Is a College Degree Necessary to Work in Human Resources?

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If you have ever thought about pursuing a career in the field of human resources, an important question has probably crossed your mind: Do I need a human resource degree to work in human resources? This is an important question, and by reading the information below you can gain the knowledge necessary to make an informed decision regarding whether attaining a human resource degree would be ideal or advantageous for you. 

Human Resources-The Basics

Although broadly defined, human resources is basically a field that incorporates the hiring processes, benefits, pay, and human resource policies of an organization. In short, human resources incorporates the entire spectrum involved in the creation and management of employee-employer relationships. Some of the responsibilities involved when an individual works within the human resources sector include:

► Managing job recruitment, selection and promotion
► Developing and overseeing wellness programs and employee benefits
► Fostering a positive work environment
► Providing a county government orientation for new employees
► Developing and promoting appropriate personnel policies
► Managing the county’s pay-for-performance system
► Promoting employee job training and career development
► Providing guidance on disciplinary actions; and
► Serving as a primary contact for work-site injuries and accidents

Human Resource Degrees-A Brief Overview

Human resources degrees prepare individuals to work within their field of choice. Some of the courses that an individual can expect to take while pursuing the degree include Human Resources Management 101, Interview Skills 101, Accounting and Bookkeeping 101, Accounts Payable Management, Accounts Receivable Management, and Administrative Assistant Fundamentals.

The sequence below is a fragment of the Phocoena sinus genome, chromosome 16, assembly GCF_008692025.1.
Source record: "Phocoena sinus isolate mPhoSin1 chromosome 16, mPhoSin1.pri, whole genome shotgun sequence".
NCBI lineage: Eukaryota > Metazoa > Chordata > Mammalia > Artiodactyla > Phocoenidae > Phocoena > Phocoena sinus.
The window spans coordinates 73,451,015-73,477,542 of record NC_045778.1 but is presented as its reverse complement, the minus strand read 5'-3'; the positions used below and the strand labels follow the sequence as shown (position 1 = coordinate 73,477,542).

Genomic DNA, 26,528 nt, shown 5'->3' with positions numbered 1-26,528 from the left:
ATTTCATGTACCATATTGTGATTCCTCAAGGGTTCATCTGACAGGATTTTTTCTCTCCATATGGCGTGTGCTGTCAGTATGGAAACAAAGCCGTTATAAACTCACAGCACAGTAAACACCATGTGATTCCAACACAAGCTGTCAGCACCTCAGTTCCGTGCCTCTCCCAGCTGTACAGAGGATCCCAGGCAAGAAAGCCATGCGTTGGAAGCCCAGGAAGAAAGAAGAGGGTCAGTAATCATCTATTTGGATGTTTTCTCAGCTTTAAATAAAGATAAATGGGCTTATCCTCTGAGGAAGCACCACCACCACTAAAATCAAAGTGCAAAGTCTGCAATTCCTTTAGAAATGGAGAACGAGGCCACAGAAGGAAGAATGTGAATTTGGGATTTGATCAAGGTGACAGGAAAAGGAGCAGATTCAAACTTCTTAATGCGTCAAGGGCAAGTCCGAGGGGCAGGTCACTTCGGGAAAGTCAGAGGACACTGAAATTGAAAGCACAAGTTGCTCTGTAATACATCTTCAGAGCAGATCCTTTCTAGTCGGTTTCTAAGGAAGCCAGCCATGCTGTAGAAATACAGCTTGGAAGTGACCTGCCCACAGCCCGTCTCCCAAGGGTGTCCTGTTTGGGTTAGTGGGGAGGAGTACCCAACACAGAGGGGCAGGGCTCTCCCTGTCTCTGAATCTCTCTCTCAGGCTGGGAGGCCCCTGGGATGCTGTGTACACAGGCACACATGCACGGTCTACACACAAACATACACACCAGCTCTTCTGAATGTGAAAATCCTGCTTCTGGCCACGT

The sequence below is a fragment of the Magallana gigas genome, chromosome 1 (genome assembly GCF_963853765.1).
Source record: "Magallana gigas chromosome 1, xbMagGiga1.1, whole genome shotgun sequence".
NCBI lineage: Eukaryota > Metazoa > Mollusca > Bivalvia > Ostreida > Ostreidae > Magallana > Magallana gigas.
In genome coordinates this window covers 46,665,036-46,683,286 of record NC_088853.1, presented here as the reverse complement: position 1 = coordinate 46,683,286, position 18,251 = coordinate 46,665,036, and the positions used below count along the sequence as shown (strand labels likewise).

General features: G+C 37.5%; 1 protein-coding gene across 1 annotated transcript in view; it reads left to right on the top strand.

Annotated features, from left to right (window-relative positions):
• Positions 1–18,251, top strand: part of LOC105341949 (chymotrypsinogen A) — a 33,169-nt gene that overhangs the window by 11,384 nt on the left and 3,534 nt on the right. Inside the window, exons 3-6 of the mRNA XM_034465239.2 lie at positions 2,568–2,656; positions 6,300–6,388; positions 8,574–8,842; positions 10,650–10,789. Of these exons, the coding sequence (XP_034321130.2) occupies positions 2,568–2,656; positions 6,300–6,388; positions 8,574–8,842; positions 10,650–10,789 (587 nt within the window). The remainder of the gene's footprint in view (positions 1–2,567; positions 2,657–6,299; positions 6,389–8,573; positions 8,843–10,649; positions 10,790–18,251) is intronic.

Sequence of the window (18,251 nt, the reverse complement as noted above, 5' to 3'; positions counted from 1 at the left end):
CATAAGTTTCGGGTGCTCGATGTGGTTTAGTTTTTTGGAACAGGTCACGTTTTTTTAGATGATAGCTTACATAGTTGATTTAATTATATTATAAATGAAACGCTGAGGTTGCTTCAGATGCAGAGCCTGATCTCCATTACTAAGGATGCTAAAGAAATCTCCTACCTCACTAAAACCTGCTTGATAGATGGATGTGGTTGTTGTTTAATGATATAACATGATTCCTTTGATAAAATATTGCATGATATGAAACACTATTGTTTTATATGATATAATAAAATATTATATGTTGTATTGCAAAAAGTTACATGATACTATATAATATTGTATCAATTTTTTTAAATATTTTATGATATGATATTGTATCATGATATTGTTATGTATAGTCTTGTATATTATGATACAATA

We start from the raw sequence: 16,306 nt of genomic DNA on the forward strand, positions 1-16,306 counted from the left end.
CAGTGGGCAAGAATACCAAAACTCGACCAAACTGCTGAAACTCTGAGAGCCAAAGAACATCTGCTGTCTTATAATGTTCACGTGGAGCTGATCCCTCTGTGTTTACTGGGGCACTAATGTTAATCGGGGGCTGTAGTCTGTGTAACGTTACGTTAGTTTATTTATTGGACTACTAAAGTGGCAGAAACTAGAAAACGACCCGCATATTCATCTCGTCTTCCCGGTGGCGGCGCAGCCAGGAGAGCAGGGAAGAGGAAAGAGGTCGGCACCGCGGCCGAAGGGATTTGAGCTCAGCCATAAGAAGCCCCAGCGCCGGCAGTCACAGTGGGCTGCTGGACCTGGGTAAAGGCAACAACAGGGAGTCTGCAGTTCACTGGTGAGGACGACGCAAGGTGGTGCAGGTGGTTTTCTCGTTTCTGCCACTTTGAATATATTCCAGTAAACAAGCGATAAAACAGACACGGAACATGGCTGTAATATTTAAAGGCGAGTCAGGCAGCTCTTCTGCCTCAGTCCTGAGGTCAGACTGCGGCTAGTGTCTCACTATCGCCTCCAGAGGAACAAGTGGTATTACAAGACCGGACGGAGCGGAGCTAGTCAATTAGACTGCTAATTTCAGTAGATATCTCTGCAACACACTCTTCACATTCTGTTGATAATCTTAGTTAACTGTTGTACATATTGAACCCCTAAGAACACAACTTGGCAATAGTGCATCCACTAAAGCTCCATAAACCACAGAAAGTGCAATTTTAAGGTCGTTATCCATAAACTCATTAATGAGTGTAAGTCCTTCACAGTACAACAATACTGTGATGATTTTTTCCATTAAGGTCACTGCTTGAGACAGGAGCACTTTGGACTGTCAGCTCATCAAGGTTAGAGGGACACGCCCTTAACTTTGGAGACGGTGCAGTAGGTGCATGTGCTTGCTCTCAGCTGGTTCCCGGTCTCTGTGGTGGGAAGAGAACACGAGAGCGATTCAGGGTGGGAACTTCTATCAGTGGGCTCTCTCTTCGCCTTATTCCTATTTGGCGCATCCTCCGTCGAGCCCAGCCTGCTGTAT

Is A Human Resource Degree Necessary?

If you are planning to pursue a career in human resources, you probably want to know whether attaining a degree in human resources is necessary? The answer depends on what type of position you’re attempting to attain. As noted by Susan M. Heathfield, you don’t have to have a degree to work within the field. However, individuals who do not have a degree will generally only be able to work within the entry-level sectors of a human resources department. At the same time, there are some human resources jobs that can be obtained by employers who do not require that you have a degree. Some examples include positions as a human resources administrator or a payroll specialists.

Despite the fact that a human resources degree is not always required to obtain a position in the field, it is important to note that is increasingly common to note that human resources professionals obtain degrees at both the bachelor’s and master’s level. Because the field of human resources is highly competitive, having more education can oftentimes make you a more marketable job candidate or increase the likelihood that you will receive raises, bonuses, and promotions. According to Susan M. Heathfield, it is now a trend for HR directors to obtain a Ph.D. or J.D. (legal degree).

Human Resources Management

Since management is a relatively broad and profitable career field, it is practical to include information regarding educational requirements and salary expectations for individuals who opt to become human resource managers. According to the Bureau of Labor Statistics, a human resource manager is expected to have a bachelor’s degree. Additionally, human resource managers can expect to earn $99,720 per year or $47.94 per hour.


If you are seriously considering a career in human resources, you should know that doing so can be both personally and professionally advantageous. And if the question “Do I need a human resource degree to work in human resources?” has crossed your mind, remember that while the degree is not always necessary, it is almost always advisable.

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